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Margaret Noodin, Professor

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I looked several times and perhaps I missed it. Margaret did the voice over in the trailer for the movie Antlers. At a time when we are trying so hard to Indigenize Hollywood and are actually making breakthroughs, Margaret took up space that could have gone to an actual Native person. Graham Greene and Lisa Cromarty were the only Native people with a presence in the film Greene's presence was heavily cut and Cromarty narrates.

--- Quote ---The movie Antlers, produced by Oscar winner Guillermo del Toro and directed by Scott Cooper is based on a screenplay he wrote with Nick Antosca and C. Henry Chaisson retelling Antosca’s short story “The Quiet Boy” which is a true Wiindigo tale warning against greed, corruption and destruction. In the film, a teacher says: “What is Storytelling? Storytelling started with our indigenous people.” Cooper and Del Toro worked to respectively connect their Wiindigo story to stories that have been told on this continent as long as anyone can remember. Grace L. Dillon was the primary consultant for the film and she contacted Margaret Noodin when the movie needed a voice of warning. As many of us work to revitalize languages that grew weak during colonization, attempted assimilation and the era of boarding schools, it is wonderful to know Antlers contains accurate Ojibwe. Our languages are growing stronger.

The final trailer for the film includes Margaret’s voice speaking Ojibwe. Here are the haunting words of warning:

Wenaakonigejig owiisagenimigoowaad wiindigoon.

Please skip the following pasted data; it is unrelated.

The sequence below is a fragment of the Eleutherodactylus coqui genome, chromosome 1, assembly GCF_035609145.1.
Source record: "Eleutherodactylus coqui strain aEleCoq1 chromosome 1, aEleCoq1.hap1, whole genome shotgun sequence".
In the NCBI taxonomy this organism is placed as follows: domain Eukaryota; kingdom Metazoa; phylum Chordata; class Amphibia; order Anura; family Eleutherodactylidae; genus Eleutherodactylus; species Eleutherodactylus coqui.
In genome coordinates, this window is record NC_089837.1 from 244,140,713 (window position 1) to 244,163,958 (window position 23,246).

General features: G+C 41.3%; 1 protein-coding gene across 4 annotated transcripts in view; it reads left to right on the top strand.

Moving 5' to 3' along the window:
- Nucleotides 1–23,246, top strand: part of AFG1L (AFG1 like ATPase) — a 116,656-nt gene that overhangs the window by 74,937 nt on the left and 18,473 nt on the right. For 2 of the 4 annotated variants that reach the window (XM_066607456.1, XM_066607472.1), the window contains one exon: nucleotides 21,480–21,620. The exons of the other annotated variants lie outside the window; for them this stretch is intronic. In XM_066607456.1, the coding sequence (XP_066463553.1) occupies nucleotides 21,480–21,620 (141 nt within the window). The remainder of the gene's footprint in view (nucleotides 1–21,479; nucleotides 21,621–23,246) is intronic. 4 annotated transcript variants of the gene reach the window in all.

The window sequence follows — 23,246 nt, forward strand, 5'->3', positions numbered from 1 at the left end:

The nations have been made to suffer by those who walk with greed in their hearts.

Nishiwanaajitoonid akiwan gaye nibiiwan miinawaa nishwanaaji’aanid asiniiyan, begazojin, bemoodejin, bemisejin, bemosejin.
They have destroyed the land and waters; they have destroyed the stones, swimmers, the crawlers, the ones who fly and the ones who walk.

Maazikamikwe godagendaagozid mii gikendang aabdeg wii-izhichigaadeg.
Mother Earth is in danger and knows what must be done.
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She got the role through her friend Grace L. Dillon who was a consultant on the film. Dillon 'gave them permission' to use the 'w' in the films storyline. Not going to write the word, sorry.

--- Quote ---“What's important to me is that I was given permission by people who most know about the wendigo — and who covet it, and who understand it far better than I do — to tell this story,” he adds.

The production employed Grace L. Dillon, a professor in the Indigenous Nations Studies Program at Portland State University, as its Native American advisor, and the film’s vision of the creature largely stemmed from Dillon’s expertise. “That was important to me because it means so much to their culture,” says Cooper.
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Dillon also claims Anishinabe descent but I don't know what her story is.

Grace Dillon now has her own thread.

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The website called "Humans and Nature" has a copyright of 2022, indicating it's an updated and/or active website.

Margaret Gives-Herself-An-Anishinaabe-Last-Name-For-Fun has a bio on it whereby she "identifies as American, Anishinaabe, Irish, and Metis."

The source code for the "Humans and Nature" website shows it was last modified Feb. 10, 2022.


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